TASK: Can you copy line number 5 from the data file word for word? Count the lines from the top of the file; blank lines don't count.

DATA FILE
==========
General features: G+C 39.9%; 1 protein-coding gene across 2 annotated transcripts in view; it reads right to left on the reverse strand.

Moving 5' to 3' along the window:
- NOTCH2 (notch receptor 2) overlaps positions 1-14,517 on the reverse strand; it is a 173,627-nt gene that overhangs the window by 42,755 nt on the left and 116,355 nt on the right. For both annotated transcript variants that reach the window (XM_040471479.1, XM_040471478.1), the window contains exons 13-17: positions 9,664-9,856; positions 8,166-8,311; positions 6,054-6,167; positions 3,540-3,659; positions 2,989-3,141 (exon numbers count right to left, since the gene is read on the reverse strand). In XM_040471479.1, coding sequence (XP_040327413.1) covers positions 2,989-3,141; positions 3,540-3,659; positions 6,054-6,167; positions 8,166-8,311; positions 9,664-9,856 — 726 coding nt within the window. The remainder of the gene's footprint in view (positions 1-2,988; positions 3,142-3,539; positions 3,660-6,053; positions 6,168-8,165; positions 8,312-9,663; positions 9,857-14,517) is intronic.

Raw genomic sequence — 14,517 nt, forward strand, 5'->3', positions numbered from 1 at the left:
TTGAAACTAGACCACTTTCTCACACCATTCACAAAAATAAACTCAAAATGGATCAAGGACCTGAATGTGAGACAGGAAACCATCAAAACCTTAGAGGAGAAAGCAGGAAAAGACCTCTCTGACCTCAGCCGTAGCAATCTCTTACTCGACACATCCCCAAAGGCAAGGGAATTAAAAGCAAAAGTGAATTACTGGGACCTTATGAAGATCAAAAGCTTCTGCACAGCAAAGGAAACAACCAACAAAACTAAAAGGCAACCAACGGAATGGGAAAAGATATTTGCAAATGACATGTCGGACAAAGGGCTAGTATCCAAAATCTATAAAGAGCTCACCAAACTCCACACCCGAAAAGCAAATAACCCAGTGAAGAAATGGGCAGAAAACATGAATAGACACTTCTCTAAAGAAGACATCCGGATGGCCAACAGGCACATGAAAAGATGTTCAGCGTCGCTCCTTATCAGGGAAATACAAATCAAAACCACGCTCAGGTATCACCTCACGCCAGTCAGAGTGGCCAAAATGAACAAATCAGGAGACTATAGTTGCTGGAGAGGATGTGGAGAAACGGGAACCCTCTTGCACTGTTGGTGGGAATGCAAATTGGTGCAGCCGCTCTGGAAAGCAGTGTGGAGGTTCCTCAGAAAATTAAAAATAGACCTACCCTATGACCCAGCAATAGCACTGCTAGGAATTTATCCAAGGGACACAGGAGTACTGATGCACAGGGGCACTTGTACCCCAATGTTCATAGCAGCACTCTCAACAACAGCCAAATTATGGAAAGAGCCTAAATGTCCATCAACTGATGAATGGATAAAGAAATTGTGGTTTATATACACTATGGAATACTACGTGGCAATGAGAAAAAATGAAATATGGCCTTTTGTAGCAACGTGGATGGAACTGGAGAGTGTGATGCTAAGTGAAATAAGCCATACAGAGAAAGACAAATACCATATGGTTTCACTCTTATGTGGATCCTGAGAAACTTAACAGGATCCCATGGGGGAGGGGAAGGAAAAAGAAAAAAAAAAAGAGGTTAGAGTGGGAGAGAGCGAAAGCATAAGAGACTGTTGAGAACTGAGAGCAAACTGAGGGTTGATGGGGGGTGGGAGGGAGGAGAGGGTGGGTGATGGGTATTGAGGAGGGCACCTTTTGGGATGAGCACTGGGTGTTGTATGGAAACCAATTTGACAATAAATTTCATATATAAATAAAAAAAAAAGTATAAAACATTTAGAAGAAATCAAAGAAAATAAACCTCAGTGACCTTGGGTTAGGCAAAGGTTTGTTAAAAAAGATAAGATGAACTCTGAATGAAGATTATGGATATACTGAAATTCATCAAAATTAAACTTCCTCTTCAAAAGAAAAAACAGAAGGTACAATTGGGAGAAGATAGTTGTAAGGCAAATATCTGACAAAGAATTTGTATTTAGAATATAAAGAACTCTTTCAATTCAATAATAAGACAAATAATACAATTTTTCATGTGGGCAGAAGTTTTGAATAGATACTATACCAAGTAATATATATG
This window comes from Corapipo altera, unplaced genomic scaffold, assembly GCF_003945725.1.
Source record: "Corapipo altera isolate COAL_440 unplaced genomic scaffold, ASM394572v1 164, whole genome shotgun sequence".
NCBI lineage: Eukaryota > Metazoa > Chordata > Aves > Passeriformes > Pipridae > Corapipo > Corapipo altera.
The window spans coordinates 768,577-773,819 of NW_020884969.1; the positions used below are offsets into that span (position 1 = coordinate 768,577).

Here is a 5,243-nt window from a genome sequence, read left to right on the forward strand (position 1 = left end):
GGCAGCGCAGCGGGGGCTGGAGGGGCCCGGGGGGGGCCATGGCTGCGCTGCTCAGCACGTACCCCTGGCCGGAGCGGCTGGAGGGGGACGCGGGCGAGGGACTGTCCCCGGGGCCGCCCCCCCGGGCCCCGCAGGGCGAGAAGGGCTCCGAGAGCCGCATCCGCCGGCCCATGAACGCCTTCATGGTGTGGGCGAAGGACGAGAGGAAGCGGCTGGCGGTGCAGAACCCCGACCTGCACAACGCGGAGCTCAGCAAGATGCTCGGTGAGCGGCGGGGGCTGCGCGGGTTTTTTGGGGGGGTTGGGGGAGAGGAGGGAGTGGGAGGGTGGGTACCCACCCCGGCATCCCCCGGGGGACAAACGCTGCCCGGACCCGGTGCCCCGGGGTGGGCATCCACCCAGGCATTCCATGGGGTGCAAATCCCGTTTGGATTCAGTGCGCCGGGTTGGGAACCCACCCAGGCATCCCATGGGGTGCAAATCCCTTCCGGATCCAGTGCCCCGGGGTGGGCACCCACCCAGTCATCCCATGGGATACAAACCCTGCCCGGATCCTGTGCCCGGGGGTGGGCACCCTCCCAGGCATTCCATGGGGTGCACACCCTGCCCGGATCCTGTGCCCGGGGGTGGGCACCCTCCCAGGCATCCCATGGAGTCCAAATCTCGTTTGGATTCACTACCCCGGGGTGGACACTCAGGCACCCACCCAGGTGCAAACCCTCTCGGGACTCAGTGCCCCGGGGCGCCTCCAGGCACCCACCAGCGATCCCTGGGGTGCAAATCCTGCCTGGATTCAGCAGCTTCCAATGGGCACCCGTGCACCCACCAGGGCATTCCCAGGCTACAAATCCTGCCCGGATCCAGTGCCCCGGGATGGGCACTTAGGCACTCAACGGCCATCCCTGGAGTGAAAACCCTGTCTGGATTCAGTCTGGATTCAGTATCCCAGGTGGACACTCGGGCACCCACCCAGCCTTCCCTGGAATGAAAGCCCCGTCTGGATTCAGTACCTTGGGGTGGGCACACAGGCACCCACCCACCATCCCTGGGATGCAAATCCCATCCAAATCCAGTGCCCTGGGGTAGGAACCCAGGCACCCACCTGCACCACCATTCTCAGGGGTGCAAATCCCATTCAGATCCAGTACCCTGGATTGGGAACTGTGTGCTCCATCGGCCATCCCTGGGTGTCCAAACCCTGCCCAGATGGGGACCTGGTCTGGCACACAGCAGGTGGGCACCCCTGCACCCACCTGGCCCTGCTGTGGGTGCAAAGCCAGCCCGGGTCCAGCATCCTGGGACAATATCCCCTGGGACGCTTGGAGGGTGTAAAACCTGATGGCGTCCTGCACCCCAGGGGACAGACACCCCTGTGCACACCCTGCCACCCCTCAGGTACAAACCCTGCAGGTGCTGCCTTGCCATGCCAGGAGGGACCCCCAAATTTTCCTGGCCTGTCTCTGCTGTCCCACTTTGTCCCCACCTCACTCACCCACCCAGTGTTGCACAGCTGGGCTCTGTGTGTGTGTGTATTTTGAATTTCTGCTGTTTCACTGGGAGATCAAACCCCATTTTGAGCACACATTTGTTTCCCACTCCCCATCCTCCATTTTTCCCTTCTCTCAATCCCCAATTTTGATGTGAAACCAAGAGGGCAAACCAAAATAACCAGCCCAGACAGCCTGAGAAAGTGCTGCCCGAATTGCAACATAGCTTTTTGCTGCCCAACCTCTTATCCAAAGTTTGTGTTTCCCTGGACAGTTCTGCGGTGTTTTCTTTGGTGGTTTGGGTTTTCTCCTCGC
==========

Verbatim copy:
TTGAAACTAGACCACTTTCTCACACCATTCACAAAAATAAACTCAAAATGGATCAAGGACCTGAATGTGAGACAGGAAACCATCAAAACCTTAGAGGAGAAAGCAGGAAAAGACCTCTCTGACCTCAGCCGTAGCAATCTCTTACTCGACACATCCCCAAAGGCAAGGGAATTAAAAGCAAAAGTGAATTACTGGGACCTTATGAAGATCAAAAGCTTCTGCACAGCAAAGGAAACAACCAACAAAACTAAAAGGCAACCAACGGAATGGGAAAAGATATTTGCAAATGACATGTCGGACAAAGGGCTAGTATCCAAAATCTATAAAGAGCTCACCAAACTCCACACCCGAAAAGCAAATAACCCAGTGAAGAAATGGGCAGAAAACATGAATAGACACTTCTCTAAAGAAGACATCCGGATGGCCAACAGGCACATGAAAAGATGTTCAGCGTCGCTCCTTATCAGGGAAATACAAATCAAAACCACGCTCAGGTATCACCTCACGCCAGTCAGAGTGGCCAAAATGAACAAATCAGGAGACTATAGTTGCTGGAGAGGATGTGGAGAAACGGGAACCCTCTTGCACTGTTGGTGGGAATGCAAATTGGTGCAGCCGCTCTGGAAAGCAGTGTGGAGGTTCCTCAGAAAATTAAAAATAGACCTACCCTATGACCCAGCAATAGCACTGCTAGGAATTTATCCAAGGGACACAGGAGTACTGATGCACAGGGGCACTTGTACCCCAATGTTCATAGCAGCACTCTCAACAACAGCCAAATTATGGAAAGAGCCTAAATGTCCATCAACTGATGAATGGATAAAGAAATTGTGGTTTATATACACTATGGAATACTACGTGGCAATGAGAAAAAATGAAATATGGCCTTTTGTAGCAACGTGGATGGAACTGGAGAGTGTGATGCTAAGTGAAATAAGCCATACAGAGAAAGACAAATACCATATGGTTTCACTCTTATGTGGATCCTGAGAAACTTAACAGGATCCCATGGGGGAGGGGAAGGAAAAAGAAAAAAAAAAAGAGGTTAGAGTGGGAGAGAGCGAAAGCATAAGAGACTGTTGAGAACTGAGAGCAAACTGAGGGTTGATGGGGGGTGGGAGGGAGGAGAGGGTGGGTGATGGGTATTGAGGAGGGCACCTTTTGGGATGAGCACTGGGTGTTGTATGGAAACCAATTTGACAATAAATTTCATATATAAATAAAAAAAAAAGTATAAAACATTTAGAAGAAATCAAAGAAAATAAACCTCAGTGACCTTGGGTTAGGCAAAGGTTTGTTAAAAAAGATAAGATGAACTCTGAATGAAGATTATGGATATACTGAAATTCATCAAAATTAAACTTCCTCTTCAAAAGAAAAAACAGAAGGTACAATTGGGAGAAGATAGTTGTAAGGCAAATATCTGACAAAGAATTTGTATTTAGAATATAAAGAACTCTTTCAATTCAATAATAAGACAAATAATACAATTTTTCATGTGGGCAGAAGTTTTGAATAGATACTATACCAAGTAATATATATG